A FEW BAD APPLES
James Alan Fox and Jack Levin
In the aftermath of the Columbine tragedy and others preceding it, much of the focus (and finger-pointing) has been about the warning signs that were reportedly missed or ignored. Parents and politicians alike have called for efforts to identify the would-be perpetrators–the "few bad apples" who are rotten to the core--before they reek havoc on their classmates. However, some important lessons on the ABC's of prediction may increase the chances for success.
Predicting violent behavior, especially in rare and extreme forms, is enormously difficult. In terms of the "few bad apple" theory, there are lots of apples that are not quite perfect in color, size or shape, but are fine just beneath the skin. There are lots of kids who look, act or dress like our image of the schoolyard shooter--they might wear black trench coats, scary tattoos, or gang headgear. Yet very few of them will translate their deviant adolescent attitudes into dangerous acts of violence. The few accurate predictions will be far outnumbered by the many "false positives."
Plus an attempt to single out the potential troublemakers could do more harm than good, by stigmatizing, marginalizing, and traumatizing already troubled youth. "Don't play with Johnnie--he's a bad apple." Already ostracized and picked on by his peers, Johnnie will now sense that even the teachers and the administration are against him. The "bad apple" label could even become a self-fulfilling prophesy, encouraging doubly-alienated children to act out violently.
Despite the limitations in predicting violence, a host of prediction tools have been widely disseminated in the wake of several episodes of school violence. The U.S. Department of Education sent to every public school in America a manual which highlights 16 warning signs of violence. This broad-ranging collection of red flags includes children who bully classmates as well as children who are bullied by their classmates. Another telltale sign warns of youngsters having low interest in academics. Just these three flags would capture significant shares of most middle school populations. In an attempt not to miss on one potential troublemaker, the net widens to include nearly everyone.
The American Psychological Association, in conjunction with MTV, also produced a handy pamphlet of warning signs which is now very much in demand. The National School Safety Center offers a similar checklist of 20 warning signs. School districts across America are distributing these pocket guides, hoping that teachers will determine how their students measure up on these scales of violence proneness. Even the FBI is getting into the act, beginning to train educators in the craft of profiling potentially violent students.
Stressing how to identify characteristics of the individual troublemaker lets schools off the hook. By turning the problem into a lesson in abnormal psychology, the blame can be located outside of the school setting--in a child’s inadequate upbringing, in excessive exposure to violent media, in parental neglect and abuse (that is, bad apples not falling far from the tree). From this perspective, students have to change, not the schools.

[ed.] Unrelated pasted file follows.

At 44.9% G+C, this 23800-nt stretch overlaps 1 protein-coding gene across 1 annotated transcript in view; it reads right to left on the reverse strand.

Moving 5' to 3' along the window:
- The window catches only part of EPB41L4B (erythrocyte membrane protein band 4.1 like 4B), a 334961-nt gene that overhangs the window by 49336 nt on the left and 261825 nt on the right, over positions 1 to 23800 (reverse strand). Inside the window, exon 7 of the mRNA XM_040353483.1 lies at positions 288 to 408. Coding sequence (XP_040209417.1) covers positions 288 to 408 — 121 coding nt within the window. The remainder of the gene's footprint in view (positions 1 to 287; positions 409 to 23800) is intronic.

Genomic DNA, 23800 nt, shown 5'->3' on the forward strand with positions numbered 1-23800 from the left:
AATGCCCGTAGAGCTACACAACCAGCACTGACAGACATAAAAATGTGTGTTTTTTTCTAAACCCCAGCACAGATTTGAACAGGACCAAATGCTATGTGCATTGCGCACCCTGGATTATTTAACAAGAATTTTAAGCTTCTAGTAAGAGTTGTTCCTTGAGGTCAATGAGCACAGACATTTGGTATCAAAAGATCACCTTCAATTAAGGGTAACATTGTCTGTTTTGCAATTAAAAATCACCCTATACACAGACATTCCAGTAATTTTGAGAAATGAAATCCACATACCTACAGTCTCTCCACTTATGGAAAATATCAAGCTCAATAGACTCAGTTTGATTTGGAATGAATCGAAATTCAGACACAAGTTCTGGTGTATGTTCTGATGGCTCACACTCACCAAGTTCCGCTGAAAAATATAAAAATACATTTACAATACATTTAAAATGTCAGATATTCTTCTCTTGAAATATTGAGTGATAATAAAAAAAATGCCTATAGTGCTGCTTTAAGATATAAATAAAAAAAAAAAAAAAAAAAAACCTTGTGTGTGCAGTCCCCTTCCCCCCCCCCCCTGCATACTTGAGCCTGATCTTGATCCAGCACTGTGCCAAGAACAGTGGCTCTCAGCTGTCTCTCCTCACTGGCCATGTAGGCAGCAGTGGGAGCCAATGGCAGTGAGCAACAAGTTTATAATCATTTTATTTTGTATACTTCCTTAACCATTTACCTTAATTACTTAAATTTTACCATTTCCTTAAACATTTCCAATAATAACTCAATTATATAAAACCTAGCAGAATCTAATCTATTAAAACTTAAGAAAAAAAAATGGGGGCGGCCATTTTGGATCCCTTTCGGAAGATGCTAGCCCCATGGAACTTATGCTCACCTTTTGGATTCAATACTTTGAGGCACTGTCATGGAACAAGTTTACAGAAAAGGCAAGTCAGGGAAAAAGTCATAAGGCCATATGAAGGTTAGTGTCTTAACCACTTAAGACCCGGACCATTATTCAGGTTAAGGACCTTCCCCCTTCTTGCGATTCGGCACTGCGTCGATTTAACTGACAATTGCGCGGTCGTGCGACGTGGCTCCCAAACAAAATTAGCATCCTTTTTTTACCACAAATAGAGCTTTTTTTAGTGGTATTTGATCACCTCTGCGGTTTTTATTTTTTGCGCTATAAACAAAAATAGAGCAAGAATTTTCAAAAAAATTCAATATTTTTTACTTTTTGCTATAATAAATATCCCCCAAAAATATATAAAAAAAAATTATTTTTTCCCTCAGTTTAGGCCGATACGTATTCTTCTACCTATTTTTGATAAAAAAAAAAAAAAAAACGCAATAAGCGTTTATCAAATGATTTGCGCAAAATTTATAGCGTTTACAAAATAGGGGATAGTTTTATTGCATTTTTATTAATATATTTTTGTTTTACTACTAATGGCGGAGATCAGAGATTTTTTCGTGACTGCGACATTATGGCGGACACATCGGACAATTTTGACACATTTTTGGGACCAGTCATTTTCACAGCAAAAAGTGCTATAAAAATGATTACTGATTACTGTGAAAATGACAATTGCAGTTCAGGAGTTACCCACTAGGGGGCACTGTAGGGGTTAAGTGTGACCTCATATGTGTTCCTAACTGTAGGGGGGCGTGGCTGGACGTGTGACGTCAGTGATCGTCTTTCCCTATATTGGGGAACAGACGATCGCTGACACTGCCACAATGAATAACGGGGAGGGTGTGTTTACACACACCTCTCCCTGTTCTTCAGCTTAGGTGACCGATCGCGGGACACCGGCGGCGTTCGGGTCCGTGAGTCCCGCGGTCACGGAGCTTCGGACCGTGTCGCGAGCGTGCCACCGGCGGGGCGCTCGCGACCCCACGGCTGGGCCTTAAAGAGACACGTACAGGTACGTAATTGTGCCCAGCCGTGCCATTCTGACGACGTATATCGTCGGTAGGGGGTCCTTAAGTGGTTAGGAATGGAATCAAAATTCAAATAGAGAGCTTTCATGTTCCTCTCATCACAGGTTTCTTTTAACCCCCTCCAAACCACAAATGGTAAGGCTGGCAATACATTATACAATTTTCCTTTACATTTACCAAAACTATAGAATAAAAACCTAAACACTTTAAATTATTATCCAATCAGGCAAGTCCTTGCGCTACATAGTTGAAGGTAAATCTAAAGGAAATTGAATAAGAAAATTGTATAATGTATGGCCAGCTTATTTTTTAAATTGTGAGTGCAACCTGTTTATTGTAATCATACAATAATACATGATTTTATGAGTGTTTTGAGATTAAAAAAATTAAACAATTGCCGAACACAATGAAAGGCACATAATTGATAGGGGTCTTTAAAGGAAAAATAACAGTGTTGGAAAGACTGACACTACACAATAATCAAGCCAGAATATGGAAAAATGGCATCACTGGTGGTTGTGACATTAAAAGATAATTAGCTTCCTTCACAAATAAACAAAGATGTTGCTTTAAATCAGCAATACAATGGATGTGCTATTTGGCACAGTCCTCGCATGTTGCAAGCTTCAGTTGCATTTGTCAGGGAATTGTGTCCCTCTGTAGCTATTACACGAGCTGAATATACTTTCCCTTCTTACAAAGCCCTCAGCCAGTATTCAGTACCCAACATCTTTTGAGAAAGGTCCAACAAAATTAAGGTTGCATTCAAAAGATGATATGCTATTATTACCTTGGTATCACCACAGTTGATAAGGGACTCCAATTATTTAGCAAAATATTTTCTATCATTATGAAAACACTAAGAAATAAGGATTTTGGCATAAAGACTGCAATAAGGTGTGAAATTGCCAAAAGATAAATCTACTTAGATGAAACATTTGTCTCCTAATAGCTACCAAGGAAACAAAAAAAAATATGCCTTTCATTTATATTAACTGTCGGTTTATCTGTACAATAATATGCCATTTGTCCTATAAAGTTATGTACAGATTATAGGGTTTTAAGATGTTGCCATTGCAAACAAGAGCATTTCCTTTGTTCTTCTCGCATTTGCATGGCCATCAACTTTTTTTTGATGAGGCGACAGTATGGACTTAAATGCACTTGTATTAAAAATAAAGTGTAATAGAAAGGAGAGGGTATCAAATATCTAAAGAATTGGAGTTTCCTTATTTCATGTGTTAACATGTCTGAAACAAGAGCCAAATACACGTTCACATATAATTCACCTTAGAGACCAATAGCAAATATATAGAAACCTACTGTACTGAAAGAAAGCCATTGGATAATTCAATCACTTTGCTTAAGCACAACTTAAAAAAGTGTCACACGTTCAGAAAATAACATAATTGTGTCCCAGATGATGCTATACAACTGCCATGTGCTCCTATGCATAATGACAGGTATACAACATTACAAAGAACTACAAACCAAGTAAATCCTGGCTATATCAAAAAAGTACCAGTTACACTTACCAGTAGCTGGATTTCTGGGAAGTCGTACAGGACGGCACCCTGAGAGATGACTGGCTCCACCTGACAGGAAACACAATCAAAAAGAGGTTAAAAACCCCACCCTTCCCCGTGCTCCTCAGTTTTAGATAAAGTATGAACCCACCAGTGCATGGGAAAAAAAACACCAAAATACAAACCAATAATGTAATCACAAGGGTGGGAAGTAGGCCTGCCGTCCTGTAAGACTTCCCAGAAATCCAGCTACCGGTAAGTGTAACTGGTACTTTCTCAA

Focusing on the individual child also ignores the fact that students often act in group settings far differently than when alone. To understand the course of events in Jonesboro and Littleton, for example, we must examine the relationships and interactions among the perpetrators as closely as we scrutinize their personal backgrounds and individual pathologies. To children, the expectations and approval of peers can be all important, especially when parents and other adults are not around. The issue may not be one of a few bad apples, but of a poorly tended orchard.
The best approach to reducing the potential for violence through prediction involves reducing the caseload of teachers and guidance counselors. Smaller classes and increased staffing would allow school personnel to observe even subtle issues, which cannot be easily determined from a simplistic checklist. More important, our focus should not be on the potentially violent kid, but on the unhappy kid (although at times these may be one in the same). We should use warning signs, but to reach troubled youngsters, long before they become troublesome. If we wait until a student has murderous intentions, we have waited much too long.
In whatever we do, we should borrow the physician’s credo: do no harm. With the help of school personnel (who often spend more time with children than even parents), we can make a difference. Perhaps we ought to develop warning signs to identify dangerous school environments rather than dangerous students, and then get to work improving the climate for learning and for living.
James Alan Fox is The Lipman Family Professor of Criminal Justice and Jack Levin is the Brudnick Professor of Sociology and Criminology, both at Northeastern University.